Bob Auerbach, a longtime political activist who helped found the Green Party in Maryland and was a three-time candidate for the U.S. House of Representatives in Maryland, died Dec. 12 at Prince George’s Hospital Center in Cheverly. He died two days before his 93rd birthday.
Mr. Auerbach was struck by an automobile that evening while walking to the post office near his home in Greenbelt. His daughters, Hopi Auerbach and Jennine Auerbach, confirmed their father’s death. The accident, which remains under investigation by the Greenbelt police, was reported in various news accounts.
Mr. Auerbach, who worked as a librarian for many years, defined his life more by his activism than his profession. He began airing his outspoken political views in the 1930s as a pacifist and advocate for nonviolence and continued to embody those ideals throughout his life.
He joined the War Resisters League, one of the country’s oldest pacifist organizations, in 1939. He received a physical deferment during World War II because a childhood illness permanently damaged his left leg.
During the 1940s, Mr. Auerbach was active in the Fellowship for Reconciliation, a group promoting nonviolence, and the Young People’s Socialist League. He became a full-fledged member of the Socialist Party in 1952, and his family said he was dismissed from a job in the 1950s because of his political beliefs.
In later years, Mr. Auerbach often protested U.S. military involvement abroad, and he demonstrated at the headquarters of the National Rifle Association against the proliferation of guns. Each Christmas, he led a demonstration for animal rights at the National Zoo.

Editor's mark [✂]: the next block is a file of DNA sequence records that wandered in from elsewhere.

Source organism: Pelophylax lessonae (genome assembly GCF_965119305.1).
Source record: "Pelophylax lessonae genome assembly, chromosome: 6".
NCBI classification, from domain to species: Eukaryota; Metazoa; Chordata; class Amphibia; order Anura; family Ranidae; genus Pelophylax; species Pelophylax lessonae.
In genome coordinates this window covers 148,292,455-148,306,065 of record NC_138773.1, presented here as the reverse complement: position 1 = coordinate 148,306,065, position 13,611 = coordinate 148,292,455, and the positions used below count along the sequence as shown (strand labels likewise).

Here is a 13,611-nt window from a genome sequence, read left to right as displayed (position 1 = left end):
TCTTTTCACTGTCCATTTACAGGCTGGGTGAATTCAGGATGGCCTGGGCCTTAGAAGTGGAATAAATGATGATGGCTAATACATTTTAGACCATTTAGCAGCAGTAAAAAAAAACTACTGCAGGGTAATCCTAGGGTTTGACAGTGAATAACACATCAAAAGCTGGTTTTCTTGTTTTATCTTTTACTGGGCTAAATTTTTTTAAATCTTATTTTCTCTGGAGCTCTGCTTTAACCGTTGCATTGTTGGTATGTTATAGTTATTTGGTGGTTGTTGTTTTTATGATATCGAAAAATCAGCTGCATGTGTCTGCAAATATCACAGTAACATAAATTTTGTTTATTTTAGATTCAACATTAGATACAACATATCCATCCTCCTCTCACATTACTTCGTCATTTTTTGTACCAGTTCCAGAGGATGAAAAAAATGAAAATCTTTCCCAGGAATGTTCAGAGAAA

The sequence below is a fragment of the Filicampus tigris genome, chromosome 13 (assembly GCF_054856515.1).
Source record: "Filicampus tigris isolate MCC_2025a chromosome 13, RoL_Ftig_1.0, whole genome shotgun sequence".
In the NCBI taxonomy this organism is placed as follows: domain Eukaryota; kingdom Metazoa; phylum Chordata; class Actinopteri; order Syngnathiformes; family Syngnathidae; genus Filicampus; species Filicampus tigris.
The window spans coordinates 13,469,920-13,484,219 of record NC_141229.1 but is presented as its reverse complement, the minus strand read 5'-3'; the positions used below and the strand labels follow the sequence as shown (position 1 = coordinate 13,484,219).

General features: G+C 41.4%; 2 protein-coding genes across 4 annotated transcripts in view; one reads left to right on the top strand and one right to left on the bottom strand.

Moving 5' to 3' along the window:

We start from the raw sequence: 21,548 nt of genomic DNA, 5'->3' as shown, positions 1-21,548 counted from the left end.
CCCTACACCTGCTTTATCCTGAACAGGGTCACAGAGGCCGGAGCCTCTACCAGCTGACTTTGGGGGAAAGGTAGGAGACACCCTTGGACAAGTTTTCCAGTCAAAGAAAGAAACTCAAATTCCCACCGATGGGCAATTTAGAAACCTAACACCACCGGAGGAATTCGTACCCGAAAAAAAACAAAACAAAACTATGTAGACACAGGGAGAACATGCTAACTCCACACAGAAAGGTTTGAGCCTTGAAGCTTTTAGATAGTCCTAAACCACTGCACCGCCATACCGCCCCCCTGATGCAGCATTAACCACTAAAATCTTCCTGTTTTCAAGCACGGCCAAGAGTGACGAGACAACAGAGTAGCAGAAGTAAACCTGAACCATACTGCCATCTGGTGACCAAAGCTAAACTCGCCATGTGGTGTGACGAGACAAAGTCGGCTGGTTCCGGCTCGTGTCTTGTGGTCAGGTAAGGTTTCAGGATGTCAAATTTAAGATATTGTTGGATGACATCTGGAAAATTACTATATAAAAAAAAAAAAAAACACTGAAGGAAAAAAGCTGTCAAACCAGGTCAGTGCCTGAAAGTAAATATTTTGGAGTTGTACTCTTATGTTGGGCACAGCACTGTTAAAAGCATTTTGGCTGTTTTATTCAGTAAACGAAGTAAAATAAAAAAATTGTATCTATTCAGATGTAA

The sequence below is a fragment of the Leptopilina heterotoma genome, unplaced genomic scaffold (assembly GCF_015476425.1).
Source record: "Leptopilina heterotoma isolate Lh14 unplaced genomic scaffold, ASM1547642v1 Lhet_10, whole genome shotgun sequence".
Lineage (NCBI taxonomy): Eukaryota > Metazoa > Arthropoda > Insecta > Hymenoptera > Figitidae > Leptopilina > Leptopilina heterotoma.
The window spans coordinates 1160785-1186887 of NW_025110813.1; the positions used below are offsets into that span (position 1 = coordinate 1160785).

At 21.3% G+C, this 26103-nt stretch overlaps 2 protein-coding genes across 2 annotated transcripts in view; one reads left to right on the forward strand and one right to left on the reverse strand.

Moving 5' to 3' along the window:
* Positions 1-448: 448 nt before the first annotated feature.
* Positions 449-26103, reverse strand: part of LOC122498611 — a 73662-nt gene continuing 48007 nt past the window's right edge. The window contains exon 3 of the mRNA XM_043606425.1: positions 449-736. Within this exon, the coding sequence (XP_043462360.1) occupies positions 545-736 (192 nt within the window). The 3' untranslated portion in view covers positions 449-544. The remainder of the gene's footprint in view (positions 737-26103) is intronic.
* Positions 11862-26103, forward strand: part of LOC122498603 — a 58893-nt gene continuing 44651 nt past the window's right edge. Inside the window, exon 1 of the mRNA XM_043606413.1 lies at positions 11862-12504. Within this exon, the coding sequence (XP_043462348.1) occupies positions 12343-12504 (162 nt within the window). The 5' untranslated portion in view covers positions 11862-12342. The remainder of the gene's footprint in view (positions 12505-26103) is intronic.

In 1997, Mr. Auerbach helped organize the Green Party in Maryland, and he was the party’s nominee for Congress from the 5th District in 2002, 2004 and 2012.
A 2004 Baltimore Sun article described him as “at the purist edge of the Maryland Green Party’s ideological spectrum, a kind of political maharishi.”
Explaining his views during this year’s election campaign, Mr. Auerbach said, “We need a voice for nonviolence in Congress. End destructive and costly U.S. wars around the world. Bring all the troops home. Instead of violent policies and costly hardware, we should develop peaceful, nonviolent, goodwill methods.”
He received 5,040 votes in November, or 1.5 percent. Rep. Steny H. Hoyer (D) , the incumbent, won more than 69 percent of the vote.
Mr. Auerbach also ran unsuccessfully for Maryland comptroller in 2006 and for the Greenbelt City Council in 1999.
After Green Party candidates were excluded from ballots in Maryland, Mr. Auerbach was a lead plaintiff in a 2003 lawsuit charging the state with discriminating against alternative political parties. Maryland’s highest court, the Court of Appeals, ruled that it was unconstitutional to require third parties to submit two separate petitions to have a spot on the ballot.
Robert Shipley Auerbach was born Dec. 14, 1919, in New York City. He received a bachelor’s degree in political science from New York University in 1948 and a master’s degree in library science in 1956 from Peabody College, now part of Vanderbilt University in Nashville.
After living in Ohio and West Virginia in the 1950s, Mr. Auerbach came to the Washington area in 1961. He drove a taxi for more than 10 years and also owned the Capital Library Service, a cataloguing service for colleges and small libraries. He was a librarian at the Department of Housing and Urban Development before working as a reference librarian at the University of the District of Columbia from 1972 to 1987.
His marriage to the former Mary Carson ended in divorce.
Survivors include two daughters, Hopi Auerbach of Greenbelt and Jennine Auerbach of Baltimore; a brother; and two grandchildren.
Throughout his life, Mr. Auerbach was involved in campaigns for nonviolence, animal rights groups and third-party movements. In the 1970s, he chaired the People’s Party in Maryland, which supported Benjamin Spock for president in 1972.
As an early participant in civil rights demonstrations in the 1940s, Mr. Auerbach occasionally endured beatings. He was a marshal at the 1963 March on Washington, during which the Rev. Martin Luther King Jr. delivered his “I Have a Dream” speech.